‘Selenium cuts down risk of cancer’July 31st, 2012 - 6:25 pm ICT by IANS
London, July 31 (IANS) The body uses selenium, a mineral vital for good health, to make ’selenoproteins’ which protect cells from damage. The mineral’s consumption cuts down chances of developing pancreatic cancer, says a UK study.
Experts say that depleting soil selenium levels, thanks to intensive farming methods and fertilisers, are affecting the food chain, diets and the risk of disease.
Last week, researchers at the University of East Anglia found people who eat large amounts of the mineral, along with vitamins C and E, are 67 percent less likely to develop pancreatic cancer.
Previous research has shown that in old age a good selenium intake helps enhance brain function, so that cognition remains sharp and active, the Daily Mail reports.
The richest food sources of selenium are Brazil nuts, kidney, liver and fish, but the foods that make the largest contribution to our selenium intake - because we eat proportionately more of them - are cereals, bread, meat and poultry.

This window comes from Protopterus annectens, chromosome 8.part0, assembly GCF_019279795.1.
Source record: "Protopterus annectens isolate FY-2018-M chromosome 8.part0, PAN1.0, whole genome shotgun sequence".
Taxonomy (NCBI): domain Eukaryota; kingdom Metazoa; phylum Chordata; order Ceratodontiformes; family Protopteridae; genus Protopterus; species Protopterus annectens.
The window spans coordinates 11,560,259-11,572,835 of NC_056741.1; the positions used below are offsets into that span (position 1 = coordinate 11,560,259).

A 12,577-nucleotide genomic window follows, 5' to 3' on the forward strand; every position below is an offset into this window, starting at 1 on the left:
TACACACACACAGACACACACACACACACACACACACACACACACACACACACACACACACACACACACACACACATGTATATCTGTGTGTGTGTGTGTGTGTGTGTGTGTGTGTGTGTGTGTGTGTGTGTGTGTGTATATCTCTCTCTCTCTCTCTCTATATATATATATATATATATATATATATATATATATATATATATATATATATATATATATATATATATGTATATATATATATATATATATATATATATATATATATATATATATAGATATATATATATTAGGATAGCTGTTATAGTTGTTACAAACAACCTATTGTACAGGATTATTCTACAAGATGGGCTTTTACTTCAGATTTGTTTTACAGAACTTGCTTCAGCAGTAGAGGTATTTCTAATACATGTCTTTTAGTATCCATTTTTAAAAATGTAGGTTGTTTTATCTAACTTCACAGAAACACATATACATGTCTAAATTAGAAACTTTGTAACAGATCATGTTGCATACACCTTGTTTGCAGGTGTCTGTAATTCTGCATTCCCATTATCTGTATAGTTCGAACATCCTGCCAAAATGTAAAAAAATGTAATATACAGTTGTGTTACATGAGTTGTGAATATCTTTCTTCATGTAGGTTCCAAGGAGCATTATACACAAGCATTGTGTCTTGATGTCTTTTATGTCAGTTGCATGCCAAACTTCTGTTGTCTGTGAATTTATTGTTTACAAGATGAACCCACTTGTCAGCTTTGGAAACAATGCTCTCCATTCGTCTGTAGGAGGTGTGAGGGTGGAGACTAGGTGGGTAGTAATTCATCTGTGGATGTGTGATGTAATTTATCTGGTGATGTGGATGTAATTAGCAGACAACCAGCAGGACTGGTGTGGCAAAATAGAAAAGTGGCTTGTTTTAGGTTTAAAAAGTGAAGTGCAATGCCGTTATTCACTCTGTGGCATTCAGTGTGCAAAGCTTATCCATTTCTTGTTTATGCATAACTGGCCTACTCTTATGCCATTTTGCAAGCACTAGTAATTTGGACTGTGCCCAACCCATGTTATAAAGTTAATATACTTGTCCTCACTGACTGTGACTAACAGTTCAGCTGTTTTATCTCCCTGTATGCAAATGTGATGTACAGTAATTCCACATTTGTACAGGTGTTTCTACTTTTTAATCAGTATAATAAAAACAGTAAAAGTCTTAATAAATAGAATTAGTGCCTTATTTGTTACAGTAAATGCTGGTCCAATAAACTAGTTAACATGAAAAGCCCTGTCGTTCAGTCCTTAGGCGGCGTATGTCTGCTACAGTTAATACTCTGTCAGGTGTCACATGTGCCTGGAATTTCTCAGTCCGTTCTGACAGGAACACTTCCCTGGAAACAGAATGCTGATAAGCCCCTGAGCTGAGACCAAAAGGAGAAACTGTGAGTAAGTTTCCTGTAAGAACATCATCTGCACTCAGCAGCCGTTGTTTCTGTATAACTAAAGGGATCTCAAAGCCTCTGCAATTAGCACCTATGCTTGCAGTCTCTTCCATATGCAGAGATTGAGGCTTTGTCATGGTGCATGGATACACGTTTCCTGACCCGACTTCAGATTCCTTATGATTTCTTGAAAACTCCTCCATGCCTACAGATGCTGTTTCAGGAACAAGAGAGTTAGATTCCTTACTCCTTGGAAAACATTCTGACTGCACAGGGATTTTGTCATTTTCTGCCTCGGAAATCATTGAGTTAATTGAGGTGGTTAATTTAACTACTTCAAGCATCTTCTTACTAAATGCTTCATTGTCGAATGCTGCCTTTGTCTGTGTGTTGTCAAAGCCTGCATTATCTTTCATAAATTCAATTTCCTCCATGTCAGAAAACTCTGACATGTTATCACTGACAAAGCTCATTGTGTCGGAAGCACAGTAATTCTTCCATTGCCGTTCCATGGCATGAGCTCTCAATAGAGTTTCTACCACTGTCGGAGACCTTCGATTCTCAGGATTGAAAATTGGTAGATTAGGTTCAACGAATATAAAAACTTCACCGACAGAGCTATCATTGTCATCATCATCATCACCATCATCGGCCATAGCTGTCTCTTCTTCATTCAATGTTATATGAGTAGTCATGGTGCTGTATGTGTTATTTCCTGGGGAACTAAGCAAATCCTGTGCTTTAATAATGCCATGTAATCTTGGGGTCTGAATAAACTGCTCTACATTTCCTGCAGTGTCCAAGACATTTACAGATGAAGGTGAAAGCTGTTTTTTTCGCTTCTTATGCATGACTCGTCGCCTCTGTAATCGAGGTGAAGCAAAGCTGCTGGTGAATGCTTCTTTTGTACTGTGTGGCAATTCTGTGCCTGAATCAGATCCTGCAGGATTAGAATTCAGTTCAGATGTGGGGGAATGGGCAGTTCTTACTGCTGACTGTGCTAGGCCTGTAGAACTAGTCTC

In the long-term, the effects of low intakes can be devastating, says Margaret Rayman, professor of nutritional medicine at the University of Surrey and a leading researcher in selenium’s effects.
Earlier this year, in a paper in The Lancet, Rayman detailed selenium’s links to everything from enhanced fertility and thyroid function to preventing plaque build-up in the arteries and regulating blood pressure.
One study of men with fertility problems showed that 100 microgrammes of selenium supplements taken daily significantly increased sperm cells’ ability to swim, indicating they had been selenium-deficient. Eleven percent of men who took the supplement went on to father a child.
“Selenium is an essential component of two selenoproteins required for healthy sperm,” says Rayman. “One of these is needed for transportation of selenium into the testes and the other gives sperm a stable structure that allows it to swim.”
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Tags: brain function, brazil nuts, daily mail, east anglia, fertilisers, fertility problems, food chain, food sources, intakes, intensive farming methods, meat and poultry, nutritional medicine, previous research, rayman, selenium intake, selenium supplements, stable structure, thyroid function, university of east anglia, university of surrey